FOR many years now authorities have hammered home the message that driving while under the influence of alcohol is a major factor in serious motor vehicle accidents.
The introduction of the .05 limit, booze buses and greater community awareness have combined to reduce the number of offenders and, in turn, the road toll.
While some continue to run the gauntlet, there’s fewer drink-drive “bloody idiots” on our roads now than ever before. Much as awareness of drink-driving grew in the 1970s in recent years, it is drug-driving which has come to the attention of authorities in the Ballarat region.
Magistrate Peter Couzens this week condemned the use of methamphetamine, or “ice” while sentencing a man who was caught driving under the influence of the drug. He said ice was becoming more prevalent in the Ballarat community.
According to the Transport Accident Commission, recent drug driving statistics show that in 2010, 18.5 per cent of killed Victorian drivers and riders tested positive for cannabis and 5.3 per cent tested positive for illicit stimulant or amphetamine-type drugs. Overall, in 2010, 37 per cent of drivers and riders who died on Victorian roads tested positive for illegal and legal drugs.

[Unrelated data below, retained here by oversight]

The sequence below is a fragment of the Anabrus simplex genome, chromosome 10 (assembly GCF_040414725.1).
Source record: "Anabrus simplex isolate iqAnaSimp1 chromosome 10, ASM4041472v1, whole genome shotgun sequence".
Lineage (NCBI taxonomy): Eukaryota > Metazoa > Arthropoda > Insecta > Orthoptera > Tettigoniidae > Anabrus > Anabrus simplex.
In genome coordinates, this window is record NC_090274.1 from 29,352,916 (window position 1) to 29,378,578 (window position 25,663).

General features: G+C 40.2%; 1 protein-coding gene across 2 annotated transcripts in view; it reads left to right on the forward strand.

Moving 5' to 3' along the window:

A new study from the University of Sydney has also linked poor driving with drug users, particularly those who use ice, for the first time. The study found methamphetamine users were both more likely to go over the speed limit and spend more time speeding, and were also more likely to weave from side-to-side and were greater risk takers. It’s scary stuff.
While booze buses now also act as drug-testing stations, the difference between legal consumption of alcohol and illegal consumption of hard drugs makes the community policing much more difficult.
Tougher penalties for drug drivers and greater education are ways which would be supported to quell this modern day scourge.